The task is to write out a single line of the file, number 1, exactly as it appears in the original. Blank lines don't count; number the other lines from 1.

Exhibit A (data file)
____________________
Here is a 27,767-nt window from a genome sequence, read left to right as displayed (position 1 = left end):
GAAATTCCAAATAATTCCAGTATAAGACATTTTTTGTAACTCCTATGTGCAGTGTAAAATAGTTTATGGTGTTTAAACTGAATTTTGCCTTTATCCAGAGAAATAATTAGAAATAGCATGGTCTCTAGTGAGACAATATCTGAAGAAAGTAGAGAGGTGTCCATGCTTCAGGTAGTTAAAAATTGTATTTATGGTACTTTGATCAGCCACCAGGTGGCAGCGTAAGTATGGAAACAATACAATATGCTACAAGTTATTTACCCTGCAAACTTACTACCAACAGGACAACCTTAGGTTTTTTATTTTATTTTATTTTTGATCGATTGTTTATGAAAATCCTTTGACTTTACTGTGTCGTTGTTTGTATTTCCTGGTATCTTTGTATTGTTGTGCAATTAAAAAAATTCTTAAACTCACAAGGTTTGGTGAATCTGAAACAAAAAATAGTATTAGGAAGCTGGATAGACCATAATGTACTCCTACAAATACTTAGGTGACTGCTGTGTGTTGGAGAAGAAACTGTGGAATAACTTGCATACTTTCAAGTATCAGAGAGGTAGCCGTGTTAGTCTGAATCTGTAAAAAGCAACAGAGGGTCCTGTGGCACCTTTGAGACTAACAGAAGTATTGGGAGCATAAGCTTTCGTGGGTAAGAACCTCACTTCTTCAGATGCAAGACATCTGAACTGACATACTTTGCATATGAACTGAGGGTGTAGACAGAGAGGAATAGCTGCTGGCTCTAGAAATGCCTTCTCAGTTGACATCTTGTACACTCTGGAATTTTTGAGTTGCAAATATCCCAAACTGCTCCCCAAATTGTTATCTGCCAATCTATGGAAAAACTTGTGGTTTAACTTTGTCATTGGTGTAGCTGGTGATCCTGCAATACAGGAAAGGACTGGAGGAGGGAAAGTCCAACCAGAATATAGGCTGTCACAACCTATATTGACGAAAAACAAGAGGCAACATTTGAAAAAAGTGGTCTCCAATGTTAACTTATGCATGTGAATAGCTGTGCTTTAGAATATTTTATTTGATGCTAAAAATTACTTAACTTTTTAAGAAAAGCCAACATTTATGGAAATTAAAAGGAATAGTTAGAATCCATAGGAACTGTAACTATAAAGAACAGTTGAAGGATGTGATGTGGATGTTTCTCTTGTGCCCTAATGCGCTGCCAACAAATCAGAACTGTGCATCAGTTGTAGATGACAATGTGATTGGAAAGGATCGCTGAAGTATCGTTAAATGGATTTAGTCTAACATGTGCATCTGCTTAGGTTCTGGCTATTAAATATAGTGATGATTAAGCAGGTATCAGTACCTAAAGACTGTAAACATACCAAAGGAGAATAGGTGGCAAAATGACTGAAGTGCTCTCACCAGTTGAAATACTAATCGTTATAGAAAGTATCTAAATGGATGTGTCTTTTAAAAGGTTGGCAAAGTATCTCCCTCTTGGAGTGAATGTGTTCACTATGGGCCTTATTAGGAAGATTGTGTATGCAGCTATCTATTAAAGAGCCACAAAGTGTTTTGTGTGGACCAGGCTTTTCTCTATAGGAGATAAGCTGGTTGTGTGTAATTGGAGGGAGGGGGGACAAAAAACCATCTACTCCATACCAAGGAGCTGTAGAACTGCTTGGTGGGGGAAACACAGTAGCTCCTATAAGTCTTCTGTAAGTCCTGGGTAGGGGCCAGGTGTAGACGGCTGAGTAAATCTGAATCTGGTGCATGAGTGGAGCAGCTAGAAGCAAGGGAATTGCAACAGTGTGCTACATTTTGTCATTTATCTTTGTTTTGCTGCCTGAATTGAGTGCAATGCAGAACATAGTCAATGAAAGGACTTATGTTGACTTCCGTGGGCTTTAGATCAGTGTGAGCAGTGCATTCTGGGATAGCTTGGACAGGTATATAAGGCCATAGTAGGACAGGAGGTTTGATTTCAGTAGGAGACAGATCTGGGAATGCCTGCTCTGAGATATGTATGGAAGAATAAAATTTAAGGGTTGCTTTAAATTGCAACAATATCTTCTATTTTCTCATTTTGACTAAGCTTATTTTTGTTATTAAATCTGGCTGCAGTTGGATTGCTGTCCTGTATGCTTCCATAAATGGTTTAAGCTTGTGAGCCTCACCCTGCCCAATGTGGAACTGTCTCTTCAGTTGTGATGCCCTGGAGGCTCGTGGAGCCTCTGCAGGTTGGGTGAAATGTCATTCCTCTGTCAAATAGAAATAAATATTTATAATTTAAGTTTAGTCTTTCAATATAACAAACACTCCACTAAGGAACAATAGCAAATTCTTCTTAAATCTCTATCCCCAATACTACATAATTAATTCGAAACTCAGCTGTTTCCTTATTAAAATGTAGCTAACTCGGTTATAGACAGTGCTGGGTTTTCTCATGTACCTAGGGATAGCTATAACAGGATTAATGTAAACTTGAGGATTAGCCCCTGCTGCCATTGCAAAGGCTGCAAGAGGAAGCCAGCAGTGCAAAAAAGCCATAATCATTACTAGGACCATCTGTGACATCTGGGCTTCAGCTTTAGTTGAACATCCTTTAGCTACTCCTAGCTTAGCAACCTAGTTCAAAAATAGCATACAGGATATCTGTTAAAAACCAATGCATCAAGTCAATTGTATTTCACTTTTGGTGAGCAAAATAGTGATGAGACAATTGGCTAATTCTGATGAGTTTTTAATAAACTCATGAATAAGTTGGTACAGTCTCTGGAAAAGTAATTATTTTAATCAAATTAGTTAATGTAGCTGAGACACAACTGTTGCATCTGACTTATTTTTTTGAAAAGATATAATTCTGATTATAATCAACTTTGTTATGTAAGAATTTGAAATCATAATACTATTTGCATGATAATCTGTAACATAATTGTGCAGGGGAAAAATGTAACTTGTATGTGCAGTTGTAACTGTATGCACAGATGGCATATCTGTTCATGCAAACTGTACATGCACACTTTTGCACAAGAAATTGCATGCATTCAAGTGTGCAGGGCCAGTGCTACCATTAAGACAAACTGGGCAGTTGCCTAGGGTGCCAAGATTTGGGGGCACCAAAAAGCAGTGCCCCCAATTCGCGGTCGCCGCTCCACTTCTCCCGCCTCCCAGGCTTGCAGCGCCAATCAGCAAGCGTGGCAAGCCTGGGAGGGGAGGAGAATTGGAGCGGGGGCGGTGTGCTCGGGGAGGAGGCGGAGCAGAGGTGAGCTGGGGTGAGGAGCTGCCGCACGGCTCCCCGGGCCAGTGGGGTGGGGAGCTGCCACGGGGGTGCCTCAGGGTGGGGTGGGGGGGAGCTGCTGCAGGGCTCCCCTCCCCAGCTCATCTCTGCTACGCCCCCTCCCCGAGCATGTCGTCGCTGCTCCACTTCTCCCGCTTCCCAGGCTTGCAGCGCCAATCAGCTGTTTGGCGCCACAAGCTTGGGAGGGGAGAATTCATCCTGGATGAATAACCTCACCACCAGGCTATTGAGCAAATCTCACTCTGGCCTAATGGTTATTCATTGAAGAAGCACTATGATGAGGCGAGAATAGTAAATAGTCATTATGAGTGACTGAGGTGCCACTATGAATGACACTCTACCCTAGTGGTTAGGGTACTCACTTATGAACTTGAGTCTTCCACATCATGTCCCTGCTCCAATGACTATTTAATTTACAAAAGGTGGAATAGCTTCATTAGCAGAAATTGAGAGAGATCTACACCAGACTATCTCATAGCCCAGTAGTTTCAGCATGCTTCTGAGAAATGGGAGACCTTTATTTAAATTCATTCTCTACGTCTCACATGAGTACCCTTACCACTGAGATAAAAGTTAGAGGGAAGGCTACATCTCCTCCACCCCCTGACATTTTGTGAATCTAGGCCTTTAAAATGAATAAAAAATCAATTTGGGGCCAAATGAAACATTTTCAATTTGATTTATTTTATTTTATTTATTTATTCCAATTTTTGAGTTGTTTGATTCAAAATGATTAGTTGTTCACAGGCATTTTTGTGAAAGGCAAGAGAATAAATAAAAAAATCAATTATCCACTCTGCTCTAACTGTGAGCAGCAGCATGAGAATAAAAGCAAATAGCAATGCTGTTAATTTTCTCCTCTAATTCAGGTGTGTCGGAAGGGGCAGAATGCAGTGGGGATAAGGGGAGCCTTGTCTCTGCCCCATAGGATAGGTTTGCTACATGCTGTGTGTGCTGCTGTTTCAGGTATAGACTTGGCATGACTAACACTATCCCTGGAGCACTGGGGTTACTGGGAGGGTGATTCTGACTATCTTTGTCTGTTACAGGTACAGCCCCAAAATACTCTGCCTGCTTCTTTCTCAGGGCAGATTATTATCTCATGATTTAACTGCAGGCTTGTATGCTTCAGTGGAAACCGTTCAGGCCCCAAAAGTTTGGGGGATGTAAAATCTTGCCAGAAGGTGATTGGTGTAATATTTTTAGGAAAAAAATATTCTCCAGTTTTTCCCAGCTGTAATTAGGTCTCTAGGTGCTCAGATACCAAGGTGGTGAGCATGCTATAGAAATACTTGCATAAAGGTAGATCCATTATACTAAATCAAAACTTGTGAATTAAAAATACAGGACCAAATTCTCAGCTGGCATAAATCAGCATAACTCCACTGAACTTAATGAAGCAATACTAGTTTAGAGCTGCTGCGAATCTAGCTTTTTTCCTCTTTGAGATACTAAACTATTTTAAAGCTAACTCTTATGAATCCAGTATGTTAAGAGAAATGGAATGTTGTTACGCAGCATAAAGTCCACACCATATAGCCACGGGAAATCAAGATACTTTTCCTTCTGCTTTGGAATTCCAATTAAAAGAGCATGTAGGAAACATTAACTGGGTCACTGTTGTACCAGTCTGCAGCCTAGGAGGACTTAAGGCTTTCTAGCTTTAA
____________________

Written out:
Here is a 27,767-nt window from a genome sequence, read left to right as displayed (position 1 = left end):